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Distance and quality of natural habitat influence hawkmoth pollination of cultivated papaya

  • Dino J. Martins (a1) (a2) (a3) and Steven D. Johnson (a1)


Crop pollination by wild pollinators is an ecosystem service of immense value to modern agriculture. Pollination by wild insects is under-researched in the tropics, where many crops may require or benefit from wild pollinators. Papaya is a dioecious tree crop widely cultivated throughout the tropics. In East Africa, papaya is an important component of rural smallholder farming systems. Traditional agricultural systems are currently under stress due to landscape degradation. These trends are of special concern with respect to pollination services provided by wild insects. Investigation of the role of hawkmoths as pollinators of papaya on subsistence farms in Kenya was conducted over a period of 3 years. Hawkmoths were the most abundant and reliable visitors to both ‘female’ pistillate and ‘male’ staminate papaya flowers. Hawkmoths accounted for >95% of legitimate visits and xenogamous pollination of papaya flowers. Hippotion celerio, Nephele comma and Agrius convolvuli were the main pollinators. Sites in two districts with similar climates and natural vegetation, but different levels of habitat degradation were chosen for comparison of pollinators and pollination services. Hawkmoth abundance and visitation rates declined sharply with increasing distance of natural habitat patches from the crop. Fruit set was also reduced at sites with high levels of disturbance/poor agricultural practices. Natural habitat containing larval food plants and other nectar resources for hawkmoths therefore supports adjacent cultivated papaya with pollination services. Understanding the links between wild biodiversity, in this case pollinating hawkmoths, and agricultural productivity can help bridge the gap between agricultural development and biodiversity conservation.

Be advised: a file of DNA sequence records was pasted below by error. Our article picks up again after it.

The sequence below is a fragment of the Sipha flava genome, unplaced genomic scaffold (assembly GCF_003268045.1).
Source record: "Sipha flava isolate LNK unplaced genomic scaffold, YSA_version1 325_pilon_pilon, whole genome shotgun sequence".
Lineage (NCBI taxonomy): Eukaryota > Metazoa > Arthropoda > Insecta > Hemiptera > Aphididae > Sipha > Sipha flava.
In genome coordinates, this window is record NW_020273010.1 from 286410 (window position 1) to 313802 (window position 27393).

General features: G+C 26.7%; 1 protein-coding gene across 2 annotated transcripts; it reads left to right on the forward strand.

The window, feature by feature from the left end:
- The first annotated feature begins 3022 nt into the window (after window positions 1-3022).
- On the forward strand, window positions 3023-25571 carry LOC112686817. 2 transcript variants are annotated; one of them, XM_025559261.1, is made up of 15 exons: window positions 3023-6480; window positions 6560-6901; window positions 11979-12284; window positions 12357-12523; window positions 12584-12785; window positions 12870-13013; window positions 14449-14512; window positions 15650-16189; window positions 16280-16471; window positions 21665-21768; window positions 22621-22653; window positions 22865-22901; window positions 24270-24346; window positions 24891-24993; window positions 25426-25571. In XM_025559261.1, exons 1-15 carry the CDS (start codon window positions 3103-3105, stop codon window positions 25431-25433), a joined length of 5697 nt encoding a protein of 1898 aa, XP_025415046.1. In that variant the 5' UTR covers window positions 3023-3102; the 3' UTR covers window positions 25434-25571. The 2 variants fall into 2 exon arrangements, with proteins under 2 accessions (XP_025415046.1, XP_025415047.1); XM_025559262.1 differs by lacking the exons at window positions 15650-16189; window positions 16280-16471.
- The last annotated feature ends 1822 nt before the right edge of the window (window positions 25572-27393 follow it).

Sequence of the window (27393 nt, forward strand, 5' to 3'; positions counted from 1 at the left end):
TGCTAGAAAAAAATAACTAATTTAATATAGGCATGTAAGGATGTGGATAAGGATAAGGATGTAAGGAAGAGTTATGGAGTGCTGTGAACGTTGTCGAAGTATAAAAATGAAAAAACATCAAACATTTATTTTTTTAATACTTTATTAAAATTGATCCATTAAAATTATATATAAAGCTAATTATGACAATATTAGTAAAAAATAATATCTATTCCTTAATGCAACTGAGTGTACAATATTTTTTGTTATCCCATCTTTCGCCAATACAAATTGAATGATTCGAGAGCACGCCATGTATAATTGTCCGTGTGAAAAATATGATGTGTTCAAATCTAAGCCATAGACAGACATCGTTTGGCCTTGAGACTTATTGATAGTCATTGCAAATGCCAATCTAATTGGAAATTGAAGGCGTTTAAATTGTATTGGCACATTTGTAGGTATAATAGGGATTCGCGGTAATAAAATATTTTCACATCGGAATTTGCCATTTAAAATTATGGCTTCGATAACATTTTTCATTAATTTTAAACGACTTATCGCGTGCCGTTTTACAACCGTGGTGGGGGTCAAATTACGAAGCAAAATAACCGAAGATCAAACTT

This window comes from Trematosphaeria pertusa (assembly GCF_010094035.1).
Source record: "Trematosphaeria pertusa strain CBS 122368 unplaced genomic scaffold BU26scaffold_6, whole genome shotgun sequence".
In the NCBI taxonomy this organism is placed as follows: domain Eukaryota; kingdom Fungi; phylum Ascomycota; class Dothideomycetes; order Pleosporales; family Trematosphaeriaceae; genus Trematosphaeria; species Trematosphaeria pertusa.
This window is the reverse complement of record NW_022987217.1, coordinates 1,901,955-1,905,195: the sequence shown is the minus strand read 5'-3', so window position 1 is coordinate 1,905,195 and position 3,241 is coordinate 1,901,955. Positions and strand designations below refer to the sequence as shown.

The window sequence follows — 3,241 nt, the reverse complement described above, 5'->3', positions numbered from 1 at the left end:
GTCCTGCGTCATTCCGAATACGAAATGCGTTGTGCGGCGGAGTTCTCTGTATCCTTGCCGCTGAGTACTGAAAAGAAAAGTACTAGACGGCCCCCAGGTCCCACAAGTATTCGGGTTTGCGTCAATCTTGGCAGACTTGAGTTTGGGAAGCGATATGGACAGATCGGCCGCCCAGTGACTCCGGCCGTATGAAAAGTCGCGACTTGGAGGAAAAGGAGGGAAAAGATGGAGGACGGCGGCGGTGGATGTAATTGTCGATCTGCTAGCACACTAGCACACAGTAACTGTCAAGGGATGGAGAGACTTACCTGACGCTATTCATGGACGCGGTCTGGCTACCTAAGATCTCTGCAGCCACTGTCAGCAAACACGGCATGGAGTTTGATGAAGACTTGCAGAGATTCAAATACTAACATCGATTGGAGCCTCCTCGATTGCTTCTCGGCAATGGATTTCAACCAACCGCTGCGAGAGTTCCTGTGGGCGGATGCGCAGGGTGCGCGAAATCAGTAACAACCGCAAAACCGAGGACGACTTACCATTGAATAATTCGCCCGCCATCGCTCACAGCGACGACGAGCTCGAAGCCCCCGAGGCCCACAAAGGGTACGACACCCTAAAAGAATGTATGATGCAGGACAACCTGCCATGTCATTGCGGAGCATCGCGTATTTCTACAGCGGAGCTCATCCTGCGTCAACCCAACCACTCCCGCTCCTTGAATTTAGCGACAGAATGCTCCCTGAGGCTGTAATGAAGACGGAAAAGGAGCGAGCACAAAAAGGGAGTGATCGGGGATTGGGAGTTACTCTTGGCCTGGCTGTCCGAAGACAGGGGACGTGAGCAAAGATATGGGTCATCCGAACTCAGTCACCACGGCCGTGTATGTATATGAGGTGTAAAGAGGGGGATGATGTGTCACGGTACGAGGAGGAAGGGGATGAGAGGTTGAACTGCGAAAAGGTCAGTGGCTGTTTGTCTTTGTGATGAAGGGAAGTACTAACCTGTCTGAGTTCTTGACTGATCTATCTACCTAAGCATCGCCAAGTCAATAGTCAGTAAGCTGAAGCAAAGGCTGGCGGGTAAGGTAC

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Distance and quality of natural habitat influence hawkmoth pollination of cultivated papaya

  • Dino J. Martins (a1) (a2) (a3) and Steven D. Johnson (a1)


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